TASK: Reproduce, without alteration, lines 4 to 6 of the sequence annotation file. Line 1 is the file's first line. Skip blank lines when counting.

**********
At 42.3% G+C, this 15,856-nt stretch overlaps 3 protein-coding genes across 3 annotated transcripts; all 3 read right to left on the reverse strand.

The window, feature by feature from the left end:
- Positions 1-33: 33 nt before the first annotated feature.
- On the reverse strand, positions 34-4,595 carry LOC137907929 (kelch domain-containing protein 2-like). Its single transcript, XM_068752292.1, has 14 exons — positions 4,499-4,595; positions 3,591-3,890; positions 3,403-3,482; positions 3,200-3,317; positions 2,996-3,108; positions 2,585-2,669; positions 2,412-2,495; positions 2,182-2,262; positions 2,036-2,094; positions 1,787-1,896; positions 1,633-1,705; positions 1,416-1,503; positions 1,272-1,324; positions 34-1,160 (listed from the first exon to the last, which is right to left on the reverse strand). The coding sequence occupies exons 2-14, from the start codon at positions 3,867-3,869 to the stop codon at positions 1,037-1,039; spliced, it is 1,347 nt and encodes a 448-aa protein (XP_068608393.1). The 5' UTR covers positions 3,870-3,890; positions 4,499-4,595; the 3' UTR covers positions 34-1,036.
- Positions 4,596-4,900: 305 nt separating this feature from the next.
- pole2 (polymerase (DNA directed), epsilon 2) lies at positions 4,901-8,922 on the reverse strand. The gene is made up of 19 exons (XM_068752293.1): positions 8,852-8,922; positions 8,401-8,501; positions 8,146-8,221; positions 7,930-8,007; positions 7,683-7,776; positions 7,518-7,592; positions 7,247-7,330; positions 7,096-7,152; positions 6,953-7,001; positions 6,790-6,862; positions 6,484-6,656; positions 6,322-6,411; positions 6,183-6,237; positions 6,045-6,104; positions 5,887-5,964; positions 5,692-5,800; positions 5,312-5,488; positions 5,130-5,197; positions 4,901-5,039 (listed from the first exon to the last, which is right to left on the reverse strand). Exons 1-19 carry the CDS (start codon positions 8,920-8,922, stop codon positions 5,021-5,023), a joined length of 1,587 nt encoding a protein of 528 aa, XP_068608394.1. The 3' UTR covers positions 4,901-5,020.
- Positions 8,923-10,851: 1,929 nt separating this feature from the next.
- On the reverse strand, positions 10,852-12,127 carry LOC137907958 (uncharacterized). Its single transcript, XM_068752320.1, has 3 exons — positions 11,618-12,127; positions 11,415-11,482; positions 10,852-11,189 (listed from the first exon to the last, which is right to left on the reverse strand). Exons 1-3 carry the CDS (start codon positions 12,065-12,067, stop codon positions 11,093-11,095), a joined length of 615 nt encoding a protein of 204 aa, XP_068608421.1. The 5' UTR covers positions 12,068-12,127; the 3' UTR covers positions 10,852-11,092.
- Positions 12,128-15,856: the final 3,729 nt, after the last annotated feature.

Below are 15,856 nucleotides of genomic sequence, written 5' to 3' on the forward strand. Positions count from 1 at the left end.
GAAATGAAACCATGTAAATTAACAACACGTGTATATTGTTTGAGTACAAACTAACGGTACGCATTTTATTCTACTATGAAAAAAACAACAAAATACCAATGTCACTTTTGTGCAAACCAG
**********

- On the reverse strand, positions 34-4,595 carry LOC137907929 (kelch domain-containing protein 2-like). Its single transcript, XM_068752292.1, has 14 exons — positions 4,499-4,595; positions 3,591-3,890; positions 3,403-3,482; positions 3,200-3,317; positions 2,996-3,108; positions 2,585-2,669; positions 2,412-2,495; positions 2,182-2,262; positions 2,036-2,094; positions 1,787-1,896; positions 1,633-1,705; positions 1,416-1,503; positions 1,272-1,324; positions 34-1,160 (listed from the first exon to the last, which is right to left on the reverse strand). The coding sequence occupies exons 2-14, from the start codon at positions 3,867-3,869 to the stop codon at positions 1,037-1,039; spliced, it is 1,347 nt and encodes a 448-aa protein (XP_068608393.1). The 5' UTR covers positions 3,870-3,890; positions 4,499-4,595; the 3' UTR covers positions 34-1,036.
- Positions 4,596-4,900: 305 nt separating this feature from the next.
- pole2 (polymerase (DNA directed), epsilon 2) lies at positions 4,901-8,922 on the reverse strand. The gene is made up of 19 exons (XM_068752293.1): positions 8,852-8,922; positions 8,401-8,501; positions 8,146-8,221; positions 7,930-8,007; positions 7,683-7,776; positions 7,518-7,592; positions 7,247-7,330; positions 7,096-7,152; positions 6,953-7,001; positions 6,790-6,862; positions 6,484-6,656; positions 6,322-6,411; positions 6,183-6,237; positions 6,045-6,104; positions 5,887-5,964; positions 5,692-5,800; positions 5,312-5,488; positions 5,130-5,197; positions 4,901-5,039 (listed from the first exon to the last, which is right to left on the reverse strand). Exons 1-19 carry the CDS (start codon positions 8,920-8,922, stop codon positions 5,021-5,023), a joined length of 1,587 nt encoding a protein of 528 aa, XP_068608394.1. The 3' UTR covers positions 4,901-5,020.